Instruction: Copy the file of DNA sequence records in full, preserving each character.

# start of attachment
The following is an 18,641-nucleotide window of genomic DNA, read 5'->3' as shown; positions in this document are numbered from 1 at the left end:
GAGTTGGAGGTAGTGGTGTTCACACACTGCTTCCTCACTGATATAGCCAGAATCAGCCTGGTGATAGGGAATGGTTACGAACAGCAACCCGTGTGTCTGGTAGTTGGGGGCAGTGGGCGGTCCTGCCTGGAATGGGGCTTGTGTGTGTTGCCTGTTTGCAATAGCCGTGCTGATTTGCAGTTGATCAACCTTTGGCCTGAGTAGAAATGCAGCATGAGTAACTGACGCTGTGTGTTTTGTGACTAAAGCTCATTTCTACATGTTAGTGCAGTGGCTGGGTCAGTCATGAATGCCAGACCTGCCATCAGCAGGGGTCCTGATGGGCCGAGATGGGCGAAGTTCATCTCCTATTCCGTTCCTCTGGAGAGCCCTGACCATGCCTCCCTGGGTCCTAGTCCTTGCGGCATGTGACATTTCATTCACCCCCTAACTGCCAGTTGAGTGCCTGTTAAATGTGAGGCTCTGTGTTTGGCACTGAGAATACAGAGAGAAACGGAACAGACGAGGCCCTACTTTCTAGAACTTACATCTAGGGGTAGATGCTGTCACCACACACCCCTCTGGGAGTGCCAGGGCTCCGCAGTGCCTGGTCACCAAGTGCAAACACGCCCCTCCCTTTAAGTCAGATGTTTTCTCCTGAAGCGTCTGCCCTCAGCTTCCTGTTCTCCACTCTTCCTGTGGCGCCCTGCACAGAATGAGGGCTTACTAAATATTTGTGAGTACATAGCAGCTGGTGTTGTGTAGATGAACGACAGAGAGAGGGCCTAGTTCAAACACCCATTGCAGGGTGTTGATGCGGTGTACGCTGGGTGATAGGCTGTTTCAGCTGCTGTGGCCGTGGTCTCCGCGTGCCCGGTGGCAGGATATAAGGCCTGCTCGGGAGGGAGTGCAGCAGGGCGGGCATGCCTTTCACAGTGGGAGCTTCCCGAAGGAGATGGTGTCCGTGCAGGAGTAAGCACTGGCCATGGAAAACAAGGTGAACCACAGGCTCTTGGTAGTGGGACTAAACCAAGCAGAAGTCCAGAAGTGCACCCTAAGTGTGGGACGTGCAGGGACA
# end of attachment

The following is an 18,641-nucleotide window of genomic DNA, read 5'->3' as shown; positions in this document are numbered from 1 at the left end:
GAGTTGGAGGTAGTGGTGTTCACACACTGCTTCCTCACTGATATAGCCAGAATCAGCCTGGTGATAGGGAATGGTTACGAACAGCAACCCGTGTGTCTGGTAGTTGGGGGCAGTGGGCGGTCCTGCCTGGAATGGGGCTTGTGTGTGTTGCCTGTTTGCAATAGCCGTGCTGATTTGCAGTTGATCAACCTTTGGCCTGAGTAGAAATGCAGCATGAGTAACTGACGCTGTGTGTTTTGTGACTAAAGCTCATTTCTACATGTTAGTGCAGTGGCTGGGTCAGTCATGAATGCCAGACCTGCCATCAGCAGGGGTCCTGATGGGCCGAGATGGGCGAAGTTCATCTCCTATTCCGTTCCTCTGGAGAGCCCTGACCATGCCTCCCTGGGTCCTAGTCCTTGCGGCATGTGACATTTCATTCACCCCCTAACTGCCAGTTGAGTGCCTGTTAAATGTGAGGCTCTGTGTTTGGCACTGAGAATACAGAGAGAAACGGAACAGACGAGGCCCTACTTTCTAGAACTTACATCTAGGGGTAGATGCTGTCACCACACACCCCTCTGGGAGTGCCAGGGCTCCGCAGTGCCTGGTCACCAAGTGCAAACACGCCCCTCCCTTTAAGTCAGATGTTTTCTCCTGAAGCGTCTGCCCTCAGCTTCCTGTTCTCCACTCTTCCTGTGGCGCCCTGCACAGAATGAGGGCTTACTAAATATTTGTGAGTACATAGCAGCTGGTGTTGTGTAGATGAACGACAGAGAGAGGGCCTAGTTCAAACACCCATTGCAGGGTGTTGATGCGGTGTACGCTGGGTGATAGGCTGTTTCAGCTGCTGTGGCCGTGGTCTCCGCGTGCCCGGTGGCAGGATATAAGGCCTGCTCGGGAGGGAGTGCAGCAGGGCGGGCATGCCTTTCACAGTGGGAGCTTCCCGAAGGAGATGGTGTCCGTGCAGGAGTAAGCACTGGCCATGGAAAACAAGGTGAACCACAGGCTCTTGGTAGTGGGACTAAACCAAGCAGAAGTCCAGAAGTGCACCCTAAGTGTGGGACGTGCAGGGACA